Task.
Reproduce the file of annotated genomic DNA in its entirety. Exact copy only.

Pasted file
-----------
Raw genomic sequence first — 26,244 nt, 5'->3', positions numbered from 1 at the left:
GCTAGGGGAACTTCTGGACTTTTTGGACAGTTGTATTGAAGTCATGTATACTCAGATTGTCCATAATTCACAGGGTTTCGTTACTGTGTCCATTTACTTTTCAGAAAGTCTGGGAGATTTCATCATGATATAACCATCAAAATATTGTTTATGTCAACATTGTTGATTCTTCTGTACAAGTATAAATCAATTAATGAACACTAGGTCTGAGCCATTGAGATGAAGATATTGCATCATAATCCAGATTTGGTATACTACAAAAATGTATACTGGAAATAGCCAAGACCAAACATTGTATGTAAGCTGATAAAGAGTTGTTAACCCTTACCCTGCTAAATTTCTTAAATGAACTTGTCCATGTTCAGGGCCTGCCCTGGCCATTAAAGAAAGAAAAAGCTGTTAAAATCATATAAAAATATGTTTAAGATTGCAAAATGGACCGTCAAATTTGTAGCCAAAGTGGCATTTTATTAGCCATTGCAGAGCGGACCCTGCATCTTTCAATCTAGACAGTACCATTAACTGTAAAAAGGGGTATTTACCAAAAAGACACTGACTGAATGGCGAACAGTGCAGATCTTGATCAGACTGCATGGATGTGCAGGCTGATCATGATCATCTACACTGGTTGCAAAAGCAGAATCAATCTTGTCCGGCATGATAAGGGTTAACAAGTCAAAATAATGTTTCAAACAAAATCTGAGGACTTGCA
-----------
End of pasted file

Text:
Raw genomic sequence first — 26,244 nt, 5'->3', positions numbered from 1 at the left:
GCTAGGGGAACTTCTGGACTTTTTGGACAGTTGTATTGAAGTCATGTATACTCAGATTGTCCATAATTCACAGGGTTTCGTTACTGTGTCCATTTACTTTTCAGAAAGTCTGGGAGATTTCATCATGATATAACCATCAAAATATTGTTTATGTCAACATTGTTGATTCTTCTGTACAAGTATAAATCAATTAATGAACACTAGGTCTGAGCCATTGAGATGAAGATATTGCATCATAATCCAGATTTGGTATACTACAAAAATGTATACTGGAAATAGCCAAGACCAAACATTGTATGTAAGCTGATAAAGAGTTGTTAACCCTTACCCTGCTAAATTTCTTAAATGAACTTGTCCATGTTCAGGGCCTGCCCTGGCCATTAAAGAAAGAAAAAGCTGTTAAAATCATATAAAAATATGTTTAAGATTGCAAAATGGACCGTCAAATTTGTAGCCAAAGTGGCATTTTATTAGCCATTGCAGAGCGGACCCTGCATCTTTCAATCTAGACAGTACCATTAACTGTAAAAAGGGGTATTTACCAAAAAGACACTGACTGAATGGCGAACAGTGCAGATCTTGATCAGACTGCATGGATGTGCAGGCTGATCATGATCATCTACACTGGTTGCAAAAGCAGAATCAATCTTGTCCGGCATGATAAGGGTTAACAAGTCAAAATAATGTTTCAAACAAAATCTGAGGACTTGCA